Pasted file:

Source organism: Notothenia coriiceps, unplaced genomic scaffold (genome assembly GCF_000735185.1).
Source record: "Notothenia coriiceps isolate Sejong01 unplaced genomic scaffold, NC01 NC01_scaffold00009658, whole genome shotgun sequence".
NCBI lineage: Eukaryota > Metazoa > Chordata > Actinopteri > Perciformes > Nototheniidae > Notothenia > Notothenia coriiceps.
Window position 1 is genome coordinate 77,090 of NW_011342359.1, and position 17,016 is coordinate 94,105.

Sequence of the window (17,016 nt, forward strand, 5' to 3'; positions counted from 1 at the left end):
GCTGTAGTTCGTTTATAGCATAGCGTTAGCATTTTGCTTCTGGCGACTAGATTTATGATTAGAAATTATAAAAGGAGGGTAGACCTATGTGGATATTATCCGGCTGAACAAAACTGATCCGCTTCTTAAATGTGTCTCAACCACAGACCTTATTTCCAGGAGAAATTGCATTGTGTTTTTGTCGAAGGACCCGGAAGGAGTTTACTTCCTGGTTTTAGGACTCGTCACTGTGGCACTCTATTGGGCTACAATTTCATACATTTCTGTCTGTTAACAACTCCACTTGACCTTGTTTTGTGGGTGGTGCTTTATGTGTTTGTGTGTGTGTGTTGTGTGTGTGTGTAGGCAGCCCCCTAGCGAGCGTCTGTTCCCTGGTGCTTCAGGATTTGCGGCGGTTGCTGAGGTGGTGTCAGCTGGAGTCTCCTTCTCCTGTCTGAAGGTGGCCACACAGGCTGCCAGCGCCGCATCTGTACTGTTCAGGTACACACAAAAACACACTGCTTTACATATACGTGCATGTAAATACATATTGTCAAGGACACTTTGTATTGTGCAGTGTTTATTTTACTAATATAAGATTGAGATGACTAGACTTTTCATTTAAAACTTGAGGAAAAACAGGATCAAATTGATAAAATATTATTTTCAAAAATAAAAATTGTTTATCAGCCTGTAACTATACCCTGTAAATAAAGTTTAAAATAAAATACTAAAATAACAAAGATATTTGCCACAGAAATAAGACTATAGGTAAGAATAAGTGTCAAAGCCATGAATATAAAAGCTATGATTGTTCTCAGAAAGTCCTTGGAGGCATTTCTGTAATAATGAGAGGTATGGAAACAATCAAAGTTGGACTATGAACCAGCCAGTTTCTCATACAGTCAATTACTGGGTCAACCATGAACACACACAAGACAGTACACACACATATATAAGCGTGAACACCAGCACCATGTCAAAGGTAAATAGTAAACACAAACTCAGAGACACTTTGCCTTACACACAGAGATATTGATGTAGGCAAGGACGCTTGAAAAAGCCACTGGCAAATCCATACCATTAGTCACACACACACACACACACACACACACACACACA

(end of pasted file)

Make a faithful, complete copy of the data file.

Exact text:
Source organism: Notothenia coriiceps, unplaced genomic scaffold (genome assembly GCF_000735185.1).
Source record: "Notothenia coriiceps isolate Sejong01 unplaced genomic scaffold, NC01 NC01_scaffold00009658, whole genome shotgun sequence".
NCBI lineage: Eukaryota > Metazoa > Chordata > Actinopteri > Perciformes > Nototheniidae > Notothenia > Notothenia coriiceps.
Window position 1 is genome coordinate 77,090 of NW_011342359.1, and position 17,016 is coordinate 94,105.

Sequence of the window (17,016 nt, forward strand, 5' to 3'; positions counted from 1 at the left end):
GCTGTAGTTCGTTTATAGCATAGCGTTAGCATTTTGCTTCTGGCGACTAGATTTATGATTAGAAATTATAAAAGGAGGGTAGACCTATGTGGATATTATCCGGCTGAACAAAACTGATCCGCTTCTTAAATGTGTCTCAACCACAGACCTTATTTCCAGGAGAAATTGCATTGTGTTTTTGTCGAAGGACCCGGAAGGAGTTTACTTCCTGGTTTTAGGACTCGTCACTGTGGCACTCTATTGGGCTACAATTTCATACATTTCTGTCTGTTAACAACTCCACTTGACCTTGTTTTGTGGGTGGTGCTTTATGTGTTTGTGTGTGTGTGTTGTGTGTGTGTGTAGGCAGCCCCCTAGCGAGCGTCTGTTCCCTGGTGCTTCAGGATTTGCGGCGGTTGCTGAGGTGGTGTCAGCTGGAGTCTCCTTCTCCTGTCTGAAGGTGGCCACACAGGCTGCCAGCGCCGCATCTGTACTGTTCAGGTACACACAAAAACACACTGCTTTACATATACGTGCATGTAAATACATATTGTCAAGGACACTTTGTATTGTGCAGTGTTTATTTTACTAATATAAGATTGAGATGACTAGACTTTTCATTTAAAACTTGAGGAAAAACAGGATCAAATTGATAAAATATTATTTTCAAAAATAAAAATTGTTTATCAGCCTGTAACTATACCCTGTAAATAAAGTTTAAAATAAAATACTAAAATAACAAAGATATTTGCCACAGAAATAAGACTATAGGTAAGAATAAGTGTCAAAGCCATGAATATAAAAGCTATGATTGTTCTCAGAAAGTCCTTGGAGGCATTTCTGTAATAATGAGAGGTATGGAAACAATCAAAGTTGGACTATGAACCAGCCAGTTTCTCATACAGTCAATTACTGGGTCAACCATGAACACACACAAGACAGTACACACACATATATAAGCGTGAACACCAGCACCATGTCAAAGGTAAATAGTAAACACAAACTCAGAGACACTTTGCCTTACACACAGAGATATTGATGTAGGCAAGGACGCTTGAAAAAGCCACTGGCAAATCCATACCATTAGTCACACACACACACACACACACACACACACACACA